AMY RIGBY: Yeah, it was interesting to write this book because I don’t think I realized until I had written about my family how happy of a family I really had. I think I always felt like I was the rebel and that I got a lot of shit. I went to New York and two of my brothers followed me there. I kind of laid the groundwork for them. But I realized that I really did still crave that kind of happy family and sort of a normal life. I realized I wanted to be a mother. And the kinds of New York things that I had heard about that actually like took a lot of money to do — like the frozen hot chocolate at Serendipity and uptown kinds of things that I’d been reading about when I was growing up. I remember thinking that sophistication like that was anti-bohemian, but it still appealed to me. I often went back and forth between the two worlds and between wanting one over the other but also not really being able to choose. I think that was a real challenge — to try to have a baby and be a mom and keep doing music.
PHAWKER: Tell me more about what it was like to be a mother on the road, especially as Hazel got older.
AMY RIGBY: Sometimes it was fun. And a lot of times it was really hard. It was fun to be able to have her there. At the time, when I was in a band with other women, everybody kind of pitched in and I didn’t feel like I was isolated. It was nice to have the support of the other two women in the band. But then as she got older and was in school, it was hard. It felt really hard to be away from home. I felt like I missed out on things and, I felt like it was my fault because I wasn’t there. But when she got a little older, I took her with me again on some tours. We did one in England and Ireland and Scotland, and she came along with me and played with me a little bit. She started developing her own interest in music and I would tell her to pick a couple of cover songs for us to play. She was really into punk at the time. So she picked a Cramps song and we did a Wire song. That was really fun. That was really a special thing.
PHAWKER: You’ve talked before about how different you felt performing alone as opposed to how you felt performing in a group. Did having Hazel around with you like that help ease those anxieties?
AMY RIGBY: I think being a mother gave me confidence. Maybe not necessarily even having her there, but it gave me a focus and confidence that I don’t think I really had before I had her. I felt almost like there was a purpose to what I was doing, and that I wasn’t just doing it for myself anymore. At first, I just wanted to accomplish something and hope to make some kind of a living. And so it like when it didn’t feel like it was all about me anymore, it made it easier to put myself out there.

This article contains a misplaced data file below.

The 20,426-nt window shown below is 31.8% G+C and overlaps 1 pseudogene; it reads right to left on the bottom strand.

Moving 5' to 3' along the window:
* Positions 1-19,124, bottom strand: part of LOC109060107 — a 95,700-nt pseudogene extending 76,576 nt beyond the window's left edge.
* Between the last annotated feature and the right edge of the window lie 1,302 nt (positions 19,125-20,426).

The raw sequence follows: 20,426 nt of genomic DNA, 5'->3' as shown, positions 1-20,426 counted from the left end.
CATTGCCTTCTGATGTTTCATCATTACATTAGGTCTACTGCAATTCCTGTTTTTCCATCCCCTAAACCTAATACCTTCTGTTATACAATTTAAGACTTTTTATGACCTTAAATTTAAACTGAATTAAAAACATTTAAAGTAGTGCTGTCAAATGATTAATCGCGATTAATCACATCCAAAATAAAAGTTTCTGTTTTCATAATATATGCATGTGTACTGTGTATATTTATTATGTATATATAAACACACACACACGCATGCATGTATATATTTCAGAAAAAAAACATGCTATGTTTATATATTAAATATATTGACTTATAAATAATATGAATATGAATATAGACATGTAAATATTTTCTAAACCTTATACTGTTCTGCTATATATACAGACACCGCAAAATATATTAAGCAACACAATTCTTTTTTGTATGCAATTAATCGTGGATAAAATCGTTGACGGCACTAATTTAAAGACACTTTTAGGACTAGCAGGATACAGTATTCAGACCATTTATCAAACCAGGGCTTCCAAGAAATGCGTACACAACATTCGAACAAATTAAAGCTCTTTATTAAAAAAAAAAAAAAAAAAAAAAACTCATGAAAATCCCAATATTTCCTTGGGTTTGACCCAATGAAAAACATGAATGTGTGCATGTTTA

PHAWKER: Like you, I was raised Catholic, and I personally have a lot of tensions with it. But sometimes I feel like I’m missing a community. There was a part in the book where you talked about how you tried to go to church by yourself one time in New York, but it felt like there was a disconnect there, and your relationship to church was through your family. Has anything changed since then? What place does religion, or even faith, have in your life now?
AMY RIGBY: That’s a really good question. I won’t say I lost my faith. I think the whole part where my mother was in an accident — that left me pretty astounded. It was catastrophic. It was tragic. And I was amazed that my father kept his faith through it all. He really leaned on his religion and got a lot of comfort from going to mass and going to church every day. But I kind of feel like it turned me away from it. I won’t say it made me cynical, but I definitely didn’t look to it ever again. It’s funny because I have not even thought about this until just this moment as you’re asking me this, but I didn’t even reflect on it when I was writing about that time with my mother. But it just seemed like that that door just was kind of closed. I remember walking by this Catholic Church on 14th Street between Avenue A and First Avenue in New York City. That was the church that I passed the most often back then, and still do. My brother still lives around the corner from there. But it just seemed like an empty shell to me. Only St. Patrick’s felt real, maybe because it’s just such a grand building. That’s the only church that really kind of felt like it held any chance of me going in there and lighting a candle once in a while. But almost more for the drama and the ceremony of it, not as much as a for a need for prayer. When I left New York, I found nature in a way that I never knew existed before because I lived in the city for so long. I think I started to find a lot of that kind of peace and a place to contemplate out in nature.